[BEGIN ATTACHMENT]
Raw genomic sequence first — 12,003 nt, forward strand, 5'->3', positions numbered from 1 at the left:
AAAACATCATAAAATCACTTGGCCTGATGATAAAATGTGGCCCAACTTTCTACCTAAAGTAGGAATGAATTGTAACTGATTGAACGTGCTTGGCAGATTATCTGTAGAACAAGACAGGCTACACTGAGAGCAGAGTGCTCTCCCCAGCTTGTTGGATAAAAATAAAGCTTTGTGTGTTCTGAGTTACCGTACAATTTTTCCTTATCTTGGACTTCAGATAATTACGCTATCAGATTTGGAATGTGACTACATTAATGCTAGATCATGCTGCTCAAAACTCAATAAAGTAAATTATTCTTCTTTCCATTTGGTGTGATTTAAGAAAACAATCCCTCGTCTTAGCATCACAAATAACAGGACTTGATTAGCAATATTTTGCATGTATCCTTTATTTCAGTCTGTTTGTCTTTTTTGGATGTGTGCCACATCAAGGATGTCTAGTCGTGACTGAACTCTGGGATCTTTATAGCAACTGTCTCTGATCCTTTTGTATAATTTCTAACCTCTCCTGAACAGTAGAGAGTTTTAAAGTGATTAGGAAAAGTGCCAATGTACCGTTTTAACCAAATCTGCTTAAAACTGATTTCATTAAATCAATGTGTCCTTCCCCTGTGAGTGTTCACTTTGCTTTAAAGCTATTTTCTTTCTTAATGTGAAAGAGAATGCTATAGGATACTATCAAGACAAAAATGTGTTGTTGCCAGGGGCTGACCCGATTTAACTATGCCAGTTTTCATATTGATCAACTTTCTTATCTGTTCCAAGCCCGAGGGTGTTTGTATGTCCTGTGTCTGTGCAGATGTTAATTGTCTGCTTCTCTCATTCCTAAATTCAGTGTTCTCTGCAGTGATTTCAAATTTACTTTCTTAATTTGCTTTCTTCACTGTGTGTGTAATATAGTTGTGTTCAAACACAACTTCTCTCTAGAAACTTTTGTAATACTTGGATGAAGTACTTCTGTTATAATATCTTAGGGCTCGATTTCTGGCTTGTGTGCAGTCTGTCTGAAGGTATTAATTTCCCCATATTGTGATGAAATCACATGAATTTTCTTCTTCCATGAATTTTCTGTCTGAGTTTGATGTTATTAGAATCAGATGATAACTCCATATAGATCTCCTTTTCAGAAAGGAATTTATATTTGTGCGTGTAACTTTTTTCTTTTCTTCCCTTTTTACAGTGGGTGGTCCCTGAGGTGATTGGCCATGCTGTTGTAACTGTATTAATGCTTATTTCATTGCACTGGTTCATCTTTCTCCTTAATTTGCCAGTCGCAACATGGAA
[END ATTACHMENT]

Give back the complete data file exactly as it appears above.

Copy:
Raw genomic sequence first — 12,003 nt, forward strand, 5'->3', positions numbered from 1 at the left:
AAAACATCATAAAATCACTTGGCCTGATGATAAAATGTGGCCCAACTTTCTACCTAAAGTAGGAATGAATTGTAACTGATTGAACGTGCTTGGCAGATTATCTGTAGAACAAGACAGGCTACACTGAGAGCAGAGTGCTCTCCCCAGCTTGTTGGATAAAAATAAAGCTTTGTGTGTTCTGAGTTACCGTACAATTTTTCCTTATCTTGGACTTCAGATAATTACGCTATCAGATTTGGAATGTGACTACATTAATGCTAGATCATGCTGCTCAAAACTCAATAAAGTAAATTATTCTTCTTTCCATTTGGTGTGATTTAAGAAAACAATCCCTCGTCTTAGCATCACAAATAACAGGACTTGATTAGCAATATTTTGCATGTATCCTTTATTTCAGTCTGTTTGTCTTTTTTGGATGTGTGCCACATCAAGGATGTCTAGTCGTGACTGAACTCTGGGATCTTTATAGCAACTGTCTCTGATCCTTTTGTATAATTTCTAACCTCTCCTGAACAGTAGAGAGTTTTAAAGTGATTAGGAAAAGTGCCAATGTACCGTTTTAACCAAATCTGCTTAAAACTGATTTCATTAAATCAATGTGTCCTTCCCCTGTGAGTGTTCACTTTGCTTTAAAGCTATTTTCTTTCTTAATGTGAAAGAGAATGCTATAGGATACTATCAAGACAAAAATGTGTTGTTGCCAGGGGCTGACCCGATTTAACTATGCCAGTTTTCATATTGATCAACTTTCTTATCTGTTCCAAGCCCGAGGGTGTTTGTATGTCCTGTGTCTGTGCAGATGTTAATTGTCTGCTTCTCTCATTCCTAAATTCAGTGTTCTCTGCAGTGATTTCAAATTTACTTTCTTAATTTGCTTTCTTCACTGTGTGTGTAATATAGTTGTGTTCAAACACAACTTCTCTCTAGAAACTTTTGTAATACTTGGATGAAGTACTTCTGTTATAATATCTTAGGGCTCGATTTCTGGCTTGTGTGCAGTCTGTCTGAAGGTATTAATTTCCCCATATTGTGATGAAATCACATGAATTTTCTTCTTCCATGAATTTTCTGTCTGAGTTTGATGTTATTAGAATCAGATGATAACTCCATATAGATCTCCTTTTCAGAAAGGAATTTATATTTGTGCGTGTAACTTTTTTCTTTTCTTCCCTTTTTACAGTGGGTGGTCCCTGAGGTGATTGGCCATGCTGTTGTAACTGTATTAATGCTTATTTCATTGCACTGGTTCATCTTTCTCCTTAATTTGCCAGTCGCAACATGGAA